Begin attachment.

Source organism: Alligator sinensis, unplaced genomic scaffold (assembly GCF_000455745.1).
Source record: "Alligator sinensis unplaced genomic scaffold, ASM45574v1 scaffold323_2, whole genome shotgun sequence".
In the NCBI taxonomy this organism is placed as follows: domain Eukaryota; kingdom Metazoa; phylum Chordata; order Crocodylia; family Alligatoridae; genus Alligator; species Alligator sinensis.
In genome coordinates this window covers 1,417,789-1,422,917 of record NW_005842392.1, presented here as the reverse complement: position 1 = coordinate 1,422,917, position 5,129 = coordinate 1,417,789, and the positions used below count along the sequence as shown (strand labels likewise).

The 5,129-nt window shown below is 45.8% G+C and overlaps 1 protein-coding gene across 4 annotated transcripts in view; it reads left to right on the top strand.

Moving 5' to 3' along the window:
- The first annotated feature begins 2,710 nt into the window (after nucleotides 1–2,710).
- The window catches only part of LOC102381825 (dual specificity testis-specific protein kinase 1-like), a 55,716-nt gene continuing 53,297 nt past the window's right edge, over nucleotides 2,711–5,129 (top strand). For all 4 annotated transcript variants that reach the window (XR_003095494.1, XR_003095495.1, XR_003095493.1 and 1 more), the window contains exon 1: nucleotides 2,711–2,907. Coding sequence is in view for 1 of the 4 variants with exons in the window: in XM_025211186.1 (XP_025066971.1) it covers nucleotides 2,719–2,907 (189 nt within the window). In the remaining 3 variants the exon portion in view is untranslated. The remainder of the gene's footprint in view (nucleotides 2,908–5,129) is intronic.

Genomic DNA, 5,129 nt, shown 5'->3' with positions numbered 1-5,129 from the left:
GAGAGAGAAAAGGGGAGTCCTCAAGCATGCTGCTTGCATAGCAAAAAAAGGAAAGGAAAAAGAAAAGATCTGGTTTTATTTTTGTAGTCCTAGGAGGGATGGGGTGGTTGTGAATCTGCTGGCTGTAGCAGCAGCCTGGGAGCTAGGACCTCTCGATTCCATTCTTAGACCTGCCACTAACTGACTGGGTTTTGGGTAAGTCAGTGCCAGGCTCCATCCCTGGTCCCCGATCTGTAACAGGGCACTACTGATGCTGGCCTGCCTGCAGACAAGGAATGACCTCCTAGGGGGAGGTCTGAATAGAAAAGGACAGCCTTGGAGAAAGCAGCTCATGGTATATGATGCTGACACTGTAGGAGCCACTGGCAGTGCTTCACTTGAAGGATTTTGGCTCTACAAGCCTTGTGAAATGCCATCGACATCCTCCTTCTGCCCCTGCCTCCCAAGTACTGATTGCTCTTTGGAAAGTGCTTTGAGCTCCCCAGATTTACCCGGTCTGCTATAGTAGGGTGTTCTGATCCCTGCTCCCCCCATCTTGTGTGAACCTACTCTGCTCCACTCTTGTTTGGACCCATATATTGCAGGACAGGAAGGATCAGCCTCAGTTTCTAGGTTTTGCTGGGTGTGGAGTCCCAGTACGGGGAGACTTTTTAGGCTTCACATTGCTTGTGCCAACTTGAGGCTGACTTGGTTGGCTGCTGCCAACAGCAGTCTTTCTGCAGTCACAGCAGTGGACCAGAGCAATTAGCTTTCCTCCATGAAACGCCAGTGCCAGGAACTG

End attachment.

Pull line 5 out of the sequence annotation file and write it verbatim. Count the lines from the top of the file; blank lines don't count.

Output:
The 5,129-nt window shown below is 45.8% G+C and overlaps 1 protein-coding gene across 4 annotated transcripts in view; it reads left to right on the top strand.